But the question remains: why does Longinus employ terms of violent assault upon the emotions and expectations of a reader or an auditor, and how does this characterization link up with the psychology of the sublime experience? An answer may lie within the hidden art and thematics of Longinus’s own choice of tropes or figures for expressing the power of greatness. Time and again he selects and skillfully forces upon his reader similes, images, and metaphors that surreptitiously suggest his desire to naturalize the experience of the sublime—that is to say, his desire to describe the effects of great writing as if those felt effects were the actions of nature itself.

In the impassioned metaphors of chapter 34, the awesome power of Demosthenes’ oratory is likened not only to the intimidating din of thunder but also to the power of the sun. The passage places the scale of oratorical power among the most startling and violent of nature’s displays. Elsewhere rhetorical and poetical greatness is likened to a flood, to underground vapors, to a river, and to the “gusts of a hurricane.” The hidden art of Longinus’s subtle weaving of similes, images, and metaphors seems to suggest, finally, that the writer or orator is to his or her audience what nature is to the whole of mankind. Both nature and the creator of great writing can create an experience of sudden transport and exhibit awesome control and mastery over the perilous and exhilarating effects of unleashed energy and light. The natural sublime of Edmund Burke, Immanuel Kant, William Wordsworth and the Romantics finds its source in this Longinian conception of the experience of greatness.

The role of the reader or auditor, though, needs further clarification. The experience of great writing may be likened to the awesome and violent displays of nature’s power, but the bearing of this concealed thematics upon the purported psychology of the sublime may not be clear. With regularity Longinus characterizes the “noble exaltation,” “dignity of mind,” and “high spirit” of the authors of great works, and he considers a great work “the echo of a noble mind” and the “outpouring of divine spirit.” Indeed, the expressive power and passion commanded by such a speaker as Demosthenes appear “like dread gifts from the gods (for they cannot be called human).” The sudden, ecstatic transport into which the work of a noble mind can propel an audience also achieves a sense of greatness and transcendence that goes beyond the usual orbit of experience. The experience of the sublime allows, demands, imposes with sudden awesomeness a sense of one’s fusion and intimate interconnection with the greatness outside as well as potentially within oneself.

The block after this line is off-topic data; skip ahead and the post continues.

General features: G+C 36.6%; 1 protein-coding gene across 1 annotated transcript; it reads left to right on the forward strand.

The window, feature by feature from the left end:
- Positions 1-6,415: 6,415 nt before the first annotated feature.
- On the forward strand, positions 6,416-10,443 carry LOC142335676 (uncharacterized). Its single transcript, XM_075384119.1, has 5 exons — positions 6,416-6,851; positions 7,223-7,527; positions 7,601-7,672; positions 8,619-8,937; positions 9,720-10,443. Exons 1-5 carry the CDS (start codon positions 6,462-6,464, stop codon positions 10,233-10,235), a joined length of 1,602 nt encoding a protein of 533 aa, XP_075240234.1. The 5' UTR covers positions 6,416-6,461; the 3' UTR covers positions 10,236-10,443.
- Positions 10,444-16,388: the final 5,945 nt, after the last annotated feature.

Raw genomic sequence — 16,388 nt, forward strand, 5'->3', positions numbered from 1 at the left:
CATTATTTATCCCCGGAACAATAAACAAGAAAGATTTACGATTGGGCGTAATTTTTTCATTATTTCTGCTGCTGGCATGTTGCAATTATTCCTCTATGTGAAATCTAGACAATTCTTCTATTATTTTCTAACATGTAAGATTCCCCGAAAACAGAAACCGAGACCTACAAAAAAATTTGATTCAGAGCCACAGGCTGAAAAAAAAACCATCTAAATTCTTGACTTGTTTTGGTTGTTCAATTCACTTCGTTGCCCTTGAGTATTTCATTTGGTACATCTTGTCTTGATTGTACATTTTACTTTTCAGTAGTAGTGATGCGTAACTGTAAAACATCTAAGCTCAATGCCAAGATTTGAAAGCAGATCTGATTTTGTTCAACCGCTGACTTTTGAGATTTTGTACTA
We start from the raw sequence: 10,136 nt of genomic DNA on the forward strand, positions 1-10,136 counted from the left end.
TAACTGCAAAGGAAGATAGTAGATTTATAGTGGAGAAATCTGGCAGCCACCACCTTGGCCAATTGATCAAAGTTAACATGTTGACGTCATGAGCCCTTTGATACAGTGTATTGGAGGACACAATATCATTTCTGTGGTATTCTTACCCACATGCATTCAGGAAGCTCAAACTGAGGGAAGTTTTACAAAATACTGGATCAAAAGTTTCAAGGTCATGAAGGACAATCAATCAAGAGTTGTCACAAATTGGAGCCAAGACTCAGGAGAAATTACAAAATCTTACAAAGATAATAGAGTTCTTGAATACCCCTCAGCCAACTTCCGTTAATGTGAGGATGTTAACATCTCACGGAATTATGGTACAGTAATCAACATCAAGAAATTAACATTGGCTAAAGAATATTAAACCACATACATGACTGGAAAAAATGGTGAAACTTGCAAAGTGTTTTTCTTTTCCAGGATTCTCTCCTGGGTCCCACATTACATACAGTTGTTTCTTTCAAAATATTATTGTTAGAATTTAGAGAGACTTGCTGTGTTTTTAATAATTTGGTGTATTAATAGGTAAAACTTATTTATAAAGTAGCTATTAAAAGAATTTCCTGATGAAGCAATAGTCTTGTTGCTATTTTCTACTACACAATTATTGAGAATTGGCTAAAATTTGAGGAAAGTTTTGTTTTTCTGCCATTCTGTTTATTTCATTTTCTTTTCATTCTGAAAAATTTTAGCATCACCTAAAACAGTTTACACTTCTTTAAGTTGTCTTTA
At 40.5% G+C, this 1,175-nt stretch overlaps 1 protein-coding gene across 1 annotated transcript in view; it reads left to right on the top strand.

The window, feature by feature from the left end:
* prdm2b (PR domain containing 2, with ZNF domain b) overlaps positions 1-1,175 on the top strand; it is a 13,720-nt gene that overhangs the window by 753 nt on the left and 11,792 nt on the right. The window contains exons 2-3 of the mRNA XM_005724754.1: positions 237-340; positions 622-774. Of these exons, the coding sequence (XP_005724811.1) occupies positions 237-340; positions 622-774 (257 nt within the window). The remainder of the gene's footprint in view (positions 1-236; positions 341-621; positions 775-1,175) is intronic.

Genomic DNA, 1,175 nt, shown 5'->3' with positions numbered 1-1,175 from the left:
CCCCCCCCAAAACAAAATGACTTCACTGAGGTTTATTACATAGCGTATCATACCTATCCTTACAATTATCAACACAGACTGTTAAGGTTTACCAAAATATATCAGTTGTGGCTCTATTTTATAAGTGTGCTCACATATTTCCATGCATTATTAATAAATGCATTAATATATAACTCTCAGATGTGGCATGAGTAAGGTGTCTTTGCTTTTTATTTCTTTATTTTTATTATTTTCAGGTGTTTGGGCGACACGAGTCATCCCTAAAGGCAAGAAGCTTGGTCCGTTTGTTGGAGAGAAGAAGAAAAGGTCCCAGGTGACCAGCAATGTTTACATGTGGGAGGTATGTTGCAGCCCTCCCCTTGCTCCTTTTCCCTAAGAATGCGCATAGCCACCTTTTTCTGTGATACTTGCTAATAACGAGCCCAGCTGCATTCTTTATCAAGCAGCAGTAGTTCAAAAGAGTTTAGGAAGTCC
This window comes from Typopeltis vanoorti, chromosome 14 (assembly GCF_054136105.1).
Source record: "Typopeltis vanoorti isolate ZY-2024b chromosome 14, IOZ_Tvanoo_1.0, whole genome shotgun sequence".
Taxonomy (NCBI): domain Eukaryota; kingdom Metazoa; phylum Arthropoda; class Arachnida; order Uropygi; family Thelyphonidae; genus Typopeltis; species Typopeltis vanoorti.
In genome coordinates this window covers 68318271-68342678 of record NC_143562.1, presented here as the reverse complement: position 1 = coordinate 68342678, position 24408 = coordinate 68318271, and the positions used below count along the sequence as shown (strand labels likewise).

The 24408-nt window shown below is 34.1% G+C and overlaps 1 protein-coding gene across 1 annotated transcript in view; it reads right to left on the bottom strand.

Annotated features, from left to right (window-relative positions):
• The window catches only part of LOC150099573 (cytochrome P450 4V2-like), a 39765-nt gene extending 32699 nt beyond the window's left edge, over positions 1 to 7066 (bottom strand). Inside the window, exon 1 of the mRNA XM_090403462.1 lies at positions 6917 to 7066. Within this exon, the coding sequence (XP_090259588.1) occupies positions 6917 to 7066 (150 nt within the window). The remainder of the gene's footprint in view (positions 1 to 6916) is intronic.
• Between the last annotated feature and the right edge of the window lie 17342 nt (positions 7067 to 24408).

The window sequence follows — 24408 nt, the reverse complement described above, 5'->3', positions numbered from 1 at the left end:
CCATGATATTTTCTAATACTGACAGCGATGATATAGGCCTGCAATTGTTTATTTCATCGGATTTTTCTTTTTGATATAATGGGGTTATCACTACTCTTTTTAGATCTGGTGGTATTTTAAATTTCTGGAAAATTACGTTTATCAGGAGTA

For Longinus the very nature of the individual moves him or her to witness the great performances not only of the natural world but also of those “most ambitious actors,” such as Homer, Plato, or Demosthenes, who summon individuals time and again to answer to that “invincible love” of transcendence that is the natural proclivity of a human being. Longinus expands this idea by writing:

Anyone who looks at life in all its aspects will see how far the remarkable, the great, and the beautiful predominate in all things, and he will soon understand to what end we have been born. That is why, somehow, we are by nature led to marvel, not, indeed, at little streams, clear and useful though they be, but at the Nile, the Danube, or the Rhine, and still more at the Ocean.... We may say of all such matters that man can easily understand what is useful or necessary, but he admires what passes his understanding.

This analysis leads to the fifth and final stage, presented in chapter 44, which is Longinus’s much-discussed rhetorical set piece on the causes of the decline of rhetoric and great writing. In responding to the view that a “world-wide sterility of utterance” has descended upon the Roman Empire because democracy and freedom no longer flourish, Longinus asserts:

perhaps it is not the peace of the world [Pax Romana] which destroys great talents, but much more so this endless war which occupies our passions and, beyond that, the desires which surely rule our present world like an army of occupation and drive everything absolutely before them.